From the magnitude of Marsyas back in 2002 in the Tate Modern Turbine Hall to the fluid-like elliptical outdoor sculpture Cloud Gate, completed in Chicago’s Millennium Park in 2006, Anish Kapoor has startled the world with simple yet unusual forms that inspire at the same time awe and meditation, surprise and comfort, interest and an unexpected sense of calm. The current exhibition at the Royal Academy offers a chance to experience a variety of examples of the artist’s work since 1981, to be seduced by uncanny shapes, creepy textures, deceiving reflections and altered perceptions.
The viewer is at once stupefied, amazed, entertained, and relaxed. The stupor comes from the unforeseen encounter with a series of voluminous events taking place on walls, ceilings, floors and purposely built mechanisms. One is amazed at the variety of materials, colours, shapes and sizes used, at their juxtaposition and at the contrasts thus created. One experiences a sense of being both outside and inside a sculpture (Hive, 2009), of looking at surfaces that seem to be both concave and convex (Yellow, 1999), of facing a flat wall which stops being flat as we move sideways showing a protuberance which was not there before (When I am Pregnant, 1992). It is entertaining to walk through the Non-object room and play with its geometrically shaped mirrored objects which reflect curious proportions and inverted movements.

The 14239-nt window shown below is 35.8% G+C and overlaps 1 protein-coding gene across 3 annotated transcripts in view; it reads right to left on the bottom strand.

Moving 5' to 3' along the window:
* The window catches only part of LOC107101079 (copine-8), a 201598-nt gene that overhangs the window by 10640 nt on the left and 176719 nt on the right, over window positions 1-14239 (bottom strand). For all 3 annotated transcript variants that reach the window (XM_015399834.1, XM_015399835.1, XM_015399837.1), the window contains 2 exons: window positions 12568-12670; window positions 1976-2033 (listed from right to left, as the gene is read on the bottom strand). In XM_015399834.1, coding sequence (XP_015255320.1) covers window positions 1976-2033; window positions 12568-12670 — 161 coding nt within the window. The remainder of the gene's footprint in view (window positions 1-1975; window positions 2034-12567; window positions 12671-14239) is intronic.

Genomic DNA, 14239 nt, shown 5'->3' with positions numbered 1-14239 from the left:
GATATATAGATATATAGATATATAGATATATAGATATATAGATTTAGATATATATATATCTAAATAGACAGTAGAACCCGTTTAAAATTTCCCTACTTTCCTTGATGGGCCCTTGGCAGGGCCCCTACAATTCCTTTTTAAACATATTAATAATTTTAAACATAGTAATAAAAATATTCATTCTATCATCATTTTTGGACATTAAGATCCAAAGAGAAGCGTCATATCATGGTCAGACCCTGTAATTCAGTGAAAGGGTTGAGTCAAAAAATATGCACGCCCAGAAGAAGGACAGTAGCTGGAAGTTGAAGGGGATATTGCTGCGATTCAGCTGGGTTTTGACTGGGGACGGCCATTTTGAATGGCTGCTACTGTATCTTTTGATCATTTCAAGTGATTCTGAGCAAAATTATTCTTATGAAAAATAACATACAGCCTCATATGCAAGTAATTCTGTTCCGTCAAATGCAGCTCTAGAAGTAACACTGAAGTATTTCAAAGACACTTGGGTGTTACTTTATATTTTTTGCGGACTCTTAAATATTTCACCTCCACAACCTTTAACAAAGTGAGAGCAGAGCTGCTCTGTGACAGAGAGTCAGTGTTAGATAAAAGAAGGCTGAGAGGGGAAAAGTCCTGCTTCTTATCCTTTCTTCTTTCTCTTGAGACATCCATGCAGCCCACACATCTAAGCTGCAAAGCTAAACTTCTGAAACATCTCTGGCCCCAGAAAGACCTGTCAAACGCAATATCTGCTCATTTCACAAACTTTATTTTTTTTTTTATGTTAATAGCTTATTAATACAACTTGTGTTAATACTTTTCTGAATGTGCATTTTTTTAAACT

One piece of work occupies the entire length of five adjoining rooms. It is called Svayambh (2007), translated as “self generated” from Sanskrit, and it consists of a train track covered with red wax. A thirty-ton red wax engine slides slowly through the track, making the movement hardly perceptible. Pressing through the gallery’s doorways, the huge red mass is given shape by the building in a “self-generating” process which as such exists without an author.
Rather than offering a finished product, Kapoor often works on arranging the conditions for an artwork to happen autonomously, creating a set for objects to interact with each other and with the public, engaging with a sense of time as well as space. Objects here create events and offer experiences with which the viewers actively engage.
The Anish Kapoor exhibition is at the Royal Academy of Arts, London, Until 11 December 2009.